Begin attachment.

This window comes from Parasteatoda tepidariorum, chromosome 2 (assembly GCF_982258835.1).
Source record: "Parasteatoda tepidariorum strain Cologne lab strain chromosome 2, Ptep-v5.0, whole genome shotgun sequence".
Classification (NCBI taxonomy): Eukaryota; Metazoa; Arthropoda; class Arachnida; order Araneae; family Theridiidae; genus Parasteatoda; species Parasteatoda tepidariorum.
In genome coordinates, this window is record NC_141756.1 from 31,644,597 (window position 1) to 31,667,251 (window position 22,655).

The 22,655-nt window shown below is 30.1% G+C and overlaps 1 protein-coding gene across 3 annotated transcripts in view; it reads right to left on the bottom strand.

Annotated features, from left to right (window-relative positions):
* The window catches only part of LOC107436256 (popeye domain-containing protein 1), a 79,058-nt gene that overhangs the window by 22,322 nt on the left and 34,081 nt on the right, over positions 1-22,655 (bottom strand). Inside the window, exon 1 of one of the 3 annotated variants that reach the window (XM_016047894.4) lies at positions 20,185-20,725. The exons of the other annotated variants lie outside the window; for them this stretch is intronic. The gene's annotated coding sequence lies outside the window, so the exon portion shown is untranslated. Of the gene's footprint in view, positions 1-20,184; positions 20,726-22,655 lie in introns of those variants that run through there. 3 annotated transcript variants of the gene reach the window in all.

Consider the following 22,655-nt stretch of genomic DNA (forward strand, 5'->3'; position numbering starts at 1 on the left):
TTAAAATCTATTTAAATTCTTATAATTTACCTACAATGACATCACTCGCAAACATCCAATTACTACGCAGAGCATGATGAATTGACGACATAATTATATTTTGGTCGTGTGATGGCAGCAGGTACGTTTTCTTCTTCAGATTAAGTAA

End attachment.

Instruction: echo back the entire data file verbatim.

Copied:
This window comes from Parasteatoda tepidariorum, chromosome 2 (assembly GCF_982258835.1).
Source record: "Parasteatoda tepidariorum strain Cologne lab strain chromosome 2, Ptep-v5.0, whole genome shotgun sequence".
Classification (NCBI taxonomy): Eukaryota; Metazoa; Arthropoda; class Arachnida; order Araneae; family Theridiidae; genus Parasteatoda; species Parasteatoda tepidariorum.
In genome coordinates, this window is record NC_141756.1 from 31,644,597 (window position 1) to 31,667,251 (window position 22,655).

The 22,655-nt window shown below is 30.1% G+C and overlaps 1 protein-coding gene across 3 annotated transcripts in view; it reads right to left on the bottom strand.

Annotated features, from left to right (window-relative positions):
* The window catches only part of LOC107436256 (popeye domain-containing protein 1), a 79,058-nt gene that overhangs the window by 22,322 nt on the left and 34,081 nt on the right, over positions 1-22,655 (bottom strand). Inside the window, exon 1 of one of the 3 annotated variants that reach the window (XM_016047894.4) lies at positions 20,185-20,725. The exons of the other annotated variants lie outside the window; for them this stretch is intronic. The gene's annotated coding sequence lies outside the window, so the exon portion shown is untranslated. Of the gene's footprint in view, positions 1-20,184; positions 20,726-22,655 lie in introns of those variants that run through there. 3 annotated transcript variants of the gene reach the window in all.

Consider the following 22,655-nt stretch of genomic DNA (forward strand, 5'->3'; position numbering starts at 1 on the left):
TTAAAATCTATTTAAATTCTTATAATTTACCTACAATGACATCACTCGCAAACATCCAATTACTACGCAGAGCATGATGAATTGACGACATAATTATATTTTGGTCGTGTGATGGCAGCAGGTACGTTTTCTTCTTCAGATTAAGTAA